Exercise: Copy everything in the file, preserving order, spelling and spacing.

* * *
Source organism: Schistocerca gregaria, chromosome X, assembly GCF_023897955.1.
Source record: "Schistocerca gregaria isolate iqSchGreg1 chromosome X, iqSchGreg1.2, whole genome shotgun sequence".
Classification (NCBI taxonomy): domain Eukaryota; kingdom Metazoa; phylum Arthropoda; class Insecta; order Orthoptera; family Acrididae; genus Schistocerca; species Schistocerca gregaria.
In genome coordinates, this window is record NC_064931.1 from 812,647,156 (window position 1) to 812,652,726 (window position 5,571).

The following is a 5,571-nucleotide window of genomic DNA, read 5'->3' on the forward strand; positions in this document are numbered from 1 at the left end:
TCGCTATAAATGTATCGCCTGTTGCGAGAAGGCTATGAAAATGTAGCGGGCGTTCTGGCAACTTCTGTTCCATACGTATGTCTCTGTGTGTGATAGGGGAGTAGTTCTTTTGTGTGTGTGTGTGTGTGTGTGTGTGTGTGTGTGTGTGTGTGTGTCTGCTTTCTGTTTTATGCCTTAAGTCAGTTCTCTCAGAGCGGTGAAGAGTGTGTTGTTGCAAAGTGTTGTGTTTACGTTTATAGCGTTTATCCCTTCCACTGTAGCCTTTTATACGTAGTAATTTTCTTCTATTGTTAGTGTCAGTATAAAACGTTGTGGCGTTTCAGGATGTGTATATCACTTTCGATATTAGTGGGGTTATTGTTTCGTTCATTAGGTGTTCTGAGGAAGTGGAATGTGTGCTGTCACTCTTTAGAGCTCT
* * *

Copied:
Source organism: Schistocerca gregaria, chromosome X, assembly GCF_023897955.1.
Source record: "Schistocerca gregaria isolate iqSchGreg1 chromosome X, iqSchGreg1.2, whole genome shotgun sequence".
Classification (NCBI taxonomy): domain Eukaryota; kingdom Metazoa; phylum Arthropoda; class Insecta; order Orthoptera; family Acrididae; genus Schistocerca; species Schistocerca gregaria.
In genome coordinates, this window is record NC_064931.1 from 812,647,156 (window position 1) to 812,652,726 (window position 5,571).

The following is a 5,571-nucleotide window of genomic DNA, read 5'->3' on the forward strand; positions in this document are numbered from 1 at the left end:
TCGCTATAAATGTATCGCCTGTTGCGAGAAGGCTATGAAAATGTAGCGGGCGTTCTGGCAACTTCTGTTCCATACGTATGTCTCTGTGTGTGATAGGGGAGTAGTTCTTTTGTGTGTGTGTGTGTGTGTGTGTGTGTGTGTGTGTGTGTGTGTGTCTGCTTTCTGTTTTATGCCTTAAGTCAGTTCTCTCAGAGCGGTGAAGAGTGTGTTGTTGCAAAGTGTTGTGTTTACGTTTATAGCGTTTATCCCTTCCACTGTAGCCTTTTATACGTAGTAATTTTCTTCTATTGTTAGTGTCAGTATAAAACGTTGTGGCGTTTCAGGATGTGTATATCACTTTCGATATTAGTGGGGTTATTGTTTCGTTCATTAGGTGTTCTGAGGAAGTGGAATGTGTGCTGTCACTCTTTAGAGCTCT